Sunday April 10th, 2005
New CD's this past week:
- Faith Evans – The first lady
Music news headlines this week:
Stevie Wonder Receives Diamond Award
Stevie Wonder has joined an elite list of artists who have earned a
diamond award from the Recording Industry Association of America (RIAA).
The legendary artist's 1976 Motown two-disc album "Songs in the Key of
Life" was certified in March for shipments of 10 million copies to U.S.
retailers. (Note: According to RIAA rules, each disc of a multi-disc
release is counted as one unit.)
Among the most iconic in Wonder's catalog, the album found the artist
addressing social issues ("Village Ghetto Land," "Black Man") and personal
vignettes ("Isn't She Lovely," "I Wish") issues, as well as paying tribute
to the then recently deceased Duke Ellington (the No. 1 Billboard pop
singles chart hit "Sir Duke").
According to the RIAA, the title was never before audited by the
organization, therefore it had not been accorded the gold (500,000) or
platinum (1 million) designations for which it would have qualified along
the way. (Record labels or artists must request and pay for the RIAA's
independent audit of shipments, which are the basis of its certification
In fact, Wonder has just one other multi-platinum title: his 1985 set "In
Square Circle" (Motown), which featured the hit "Part-Time Lover," is
listed as double-platinum in the RIAA's database. He has four other albums
that have reached the platinum level.
As previously reported, Wonder will release "A Time 2 Love," his first
album of new studio material in nearly a decade, May 3 through Motown.
New Book On Gamble & Huff Chronicles Philly Soul’s Heyday
New in stores is the first full-scale biography chronicling the architects
of the '70s "Philly Soul" sound--Kenny Gamble, Leon Huff and Thom Bell.
The nearly 400-page book, A House on Fire: The Rise and Fall of
Philadelphia Soul by John A. Jackson, tells the story of Gamble & Huff's
Philadelphia International record label, their ascent to fame and the
stories behind legendary productions for groups such as the Spinners, the
O'Jays, the Stylistics, Harold Melvin & the Blue Notes featuring Teddy
Pendergrass, the Jacksons and many more.
Jackson goes into great detail on how Gamble, Huff & Bell helped define
the sound of the '70s, providing each act with, as Jackson writes, "a
multilayered, bottom-heavy brand of sophistication and glossy urban rhythm
and blues, characterized by crisp, melodious harmonies backed by lush,
string-laden orchestrations and a hard-driving rhythm section."
Although Gamble & Huff refused to be interviewed for the book, dozens of
other key players in the labels' history recall their first-hand
experiences, including Bell, who worked as an independent producer for the
Jackson sets the trio's success story against the backdrop
African-American '70's culture writing, "(They) used their black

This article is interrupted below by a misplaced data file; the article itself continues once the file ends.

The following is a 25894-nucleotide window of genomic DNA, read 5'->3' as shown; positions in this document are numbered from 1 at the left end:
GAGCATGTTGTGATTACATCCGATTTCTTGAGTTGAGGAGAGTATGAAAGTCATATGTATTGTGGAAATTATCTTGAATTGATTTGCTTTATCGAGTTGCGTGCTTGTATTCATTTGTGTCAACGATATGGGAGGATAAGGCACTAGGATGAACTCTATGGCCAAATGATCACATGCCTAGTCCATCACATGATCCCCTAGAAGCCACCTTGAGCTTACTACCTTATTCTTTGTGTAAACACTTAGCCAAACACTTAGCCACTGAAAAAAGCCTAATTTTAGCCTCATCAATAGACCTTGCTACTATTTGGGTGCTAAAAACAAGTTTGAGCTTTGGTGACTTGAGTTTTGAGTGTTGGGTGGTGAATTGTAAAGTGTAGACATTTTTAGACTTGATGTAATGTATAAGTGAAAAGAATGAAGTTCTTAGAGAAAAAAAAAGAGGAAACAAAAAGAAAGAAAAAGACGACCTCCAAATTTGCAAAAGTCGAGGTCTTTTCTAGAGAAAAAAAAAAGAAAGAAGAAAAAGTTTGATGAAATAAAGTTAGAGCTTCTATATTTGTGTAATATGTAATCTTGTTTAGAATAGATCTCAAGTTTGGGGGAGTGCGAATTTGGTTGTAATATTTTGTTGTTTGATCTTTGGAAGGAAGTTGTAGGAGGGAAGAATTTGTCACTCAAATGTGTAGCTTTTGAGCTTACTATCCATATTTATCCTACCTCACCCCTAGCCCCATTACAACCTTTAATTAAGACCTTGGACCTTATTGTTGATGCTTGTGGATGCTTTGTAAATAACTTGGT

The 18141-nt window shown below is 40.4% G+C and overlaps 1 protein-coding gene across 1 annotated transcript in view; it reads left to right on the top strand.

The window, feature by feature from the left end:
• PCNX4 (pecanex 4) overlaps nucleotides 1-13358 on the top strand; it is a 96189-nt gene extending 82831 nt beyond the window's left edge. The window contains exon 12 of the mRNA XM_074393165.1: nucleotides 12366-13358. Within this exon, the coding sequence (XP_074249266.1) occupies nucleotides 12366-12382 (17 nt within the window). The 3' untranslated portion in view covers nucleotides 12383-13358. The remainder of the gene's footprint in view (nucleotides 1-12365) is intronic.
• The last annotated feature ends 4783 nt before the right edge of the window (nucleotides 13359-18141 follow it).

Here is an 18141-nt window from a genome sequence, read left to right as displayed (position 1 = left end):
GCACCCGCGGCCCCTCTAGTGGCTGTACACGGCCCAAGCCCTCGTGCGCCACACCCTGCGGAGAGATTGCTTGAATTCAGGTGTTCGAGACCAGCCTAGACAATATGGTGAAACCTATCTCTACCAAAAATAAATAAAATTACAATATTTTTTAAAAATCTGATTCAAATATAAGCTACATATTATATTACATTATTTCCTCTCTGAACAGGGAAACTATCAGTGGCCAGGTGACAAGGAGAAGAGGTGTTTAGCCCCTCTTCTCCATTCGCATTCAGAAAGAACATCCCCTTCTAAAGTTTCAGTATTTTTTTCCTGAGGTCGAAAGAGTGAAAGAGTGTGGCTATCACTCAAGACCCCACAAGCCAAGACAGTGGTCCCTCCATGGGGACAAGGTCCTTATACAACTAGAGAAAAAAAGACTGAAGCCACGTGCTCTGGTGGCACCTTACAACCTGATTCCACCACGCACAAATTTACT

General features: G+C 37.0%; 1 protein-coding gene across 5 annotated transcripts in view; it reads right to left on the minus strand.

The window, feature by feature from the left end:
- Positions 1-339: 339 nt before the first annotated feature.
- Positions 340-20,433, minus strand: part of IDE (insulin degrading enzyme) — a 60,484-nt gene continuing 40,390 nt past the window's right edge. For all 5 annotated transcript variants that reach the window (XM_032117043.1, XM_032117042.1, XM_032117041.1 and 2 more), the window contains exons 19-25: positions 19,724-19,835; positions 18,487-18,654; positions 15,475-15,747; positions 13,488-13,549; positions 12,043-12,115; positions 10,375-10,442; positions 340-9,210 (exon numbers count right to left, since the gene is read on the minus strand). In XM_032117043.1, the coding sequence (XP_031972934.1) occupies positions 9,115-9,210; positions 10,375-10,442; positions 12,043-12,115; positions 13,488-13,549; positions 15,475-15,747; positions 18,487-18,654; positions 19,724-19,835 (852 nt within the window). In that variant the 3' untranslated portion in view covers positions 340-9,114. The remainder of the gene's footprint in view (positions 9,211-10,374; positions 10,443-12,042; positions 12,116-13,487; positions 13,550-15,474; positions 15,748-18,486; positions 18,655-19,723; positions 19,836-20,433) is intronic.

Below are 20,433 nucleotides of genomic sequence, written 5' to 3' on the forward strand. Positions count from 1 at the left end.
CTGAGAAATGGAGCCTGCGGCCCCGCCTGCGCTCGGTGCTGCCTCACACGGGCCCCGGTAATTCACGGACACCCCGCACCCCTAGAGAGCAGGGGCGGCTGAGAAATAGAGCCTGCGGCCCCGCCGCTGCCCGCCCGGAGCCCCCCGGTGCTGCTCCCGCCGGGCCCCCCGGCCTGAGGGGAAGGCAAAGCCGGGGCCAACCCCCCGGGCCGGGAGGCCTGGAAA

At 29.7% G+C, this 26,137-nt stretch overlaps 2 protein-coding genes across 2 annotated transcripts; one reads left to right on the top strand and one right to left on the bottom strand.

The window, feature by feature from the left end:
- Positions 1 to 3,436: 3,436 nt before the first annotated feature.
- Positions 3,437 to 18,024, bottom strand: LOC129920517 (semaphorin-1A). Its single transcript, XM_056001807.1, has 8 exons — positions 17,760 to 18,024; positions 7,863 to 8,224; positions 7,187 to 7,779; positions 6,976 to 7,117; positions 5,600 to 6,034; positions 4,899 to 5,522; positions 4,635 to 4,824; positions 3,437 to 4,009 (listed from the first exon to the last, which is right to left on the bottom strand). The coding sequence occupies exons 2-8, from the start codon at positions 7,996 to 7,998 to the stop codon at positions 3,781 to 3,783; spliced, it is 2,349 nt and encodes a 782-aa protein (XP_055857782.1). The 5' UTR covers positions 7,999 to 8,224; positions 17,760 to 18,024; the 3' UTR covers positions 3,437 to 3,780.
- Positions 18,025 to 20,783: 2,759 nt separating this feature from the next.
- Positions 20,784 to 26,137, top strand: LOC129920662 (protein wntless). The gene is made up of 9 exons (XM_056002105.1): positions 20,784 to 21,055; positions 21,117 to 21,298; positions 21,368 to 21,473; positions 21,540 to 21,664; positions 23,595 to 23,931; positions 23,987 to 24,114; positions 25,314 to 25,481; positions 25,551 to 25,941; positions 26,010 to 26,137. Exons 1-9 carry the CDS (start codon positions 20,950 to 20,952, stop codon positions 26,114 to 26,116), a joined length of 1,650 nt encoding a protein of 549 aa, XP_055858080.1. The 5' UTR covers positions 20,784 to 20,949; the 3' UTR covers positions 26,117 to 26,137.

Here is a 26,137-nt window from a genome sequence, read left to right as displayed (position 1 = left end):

inner-city neighborhood as a metaphor for the struggle for human dignity
and developed a black-owned empire (helping America) to overcome the
country's racial divisions and make skin-color irrelevant."
Although the book tells a generally positive story, Jackson doesn't
whitewash some of Gamble & Huff's lesser moments, such as when they
dropped one of the label's biggest moneymakers, Teddy Pendergrass, shortly
after the 1982 car accident which left him paralyzed.
Gamble & Huff are responsible for writing and/or producing many of the
label's biggest hits, including he O'Jays' "Love Train," Billy Paul's, "Me
And Mrs. Jones," and Harold Melvin and the Blue Notes' "If You Don't Know
Me By Now."
Babyface Celebrated Birthday, New Best-Of CD On It's' Way
Producer/singer/songwriter Kenneth "Babyface" Edmonds turned 46 this
Sunday, April 10th. A new best-of collection, called The Essential
Babyface, will be out this June, and will feature 14 tracks from his solo
career, including "When Can I See You Again," which won him his first
Grammy as a performer for Best Male R&B Vocal. Babyface said how his style
has evolved over his career: "I'm pretty calm and cool about things. I
guess I've always kind of been that way anyway. I don't know that I've
changed very much over the years, maybe just got a little wiser over
things, but I just learned more. I don't know that I'm much different than
I was in the beginning. It's a challenge still to try to write music that
can be inspiring and not necessarily on the negative side."
Babyface was born in Indianapolis. As a teenager, he played in local R&B
bands, eventually landing a gig with Bootsy Collins -- who gave him his
With his partner Antonio "L.A." Reid, Edmonds produced and wrote hits for
Pebbles ("Girlfriend"), Bobby Brown ("Every Little Step"), and Karyn White
("The Way You Love Me"), as well as many hits for his protege Toni
Braxton. He also co-wrote hits with Whitney Houston ("I'm Your Baby
Tonight"), Madonna ("Take A Bow") and Boyz II Men ("End of the Road," and
"I'll Make Love to You").
Babyface produced and scored the 1995 film, Waiting to Exhale, starring
Whitney Houston. He also wrote nearly all of the songs, including
Houston's hit "Exhale (Shoop, Shoop)."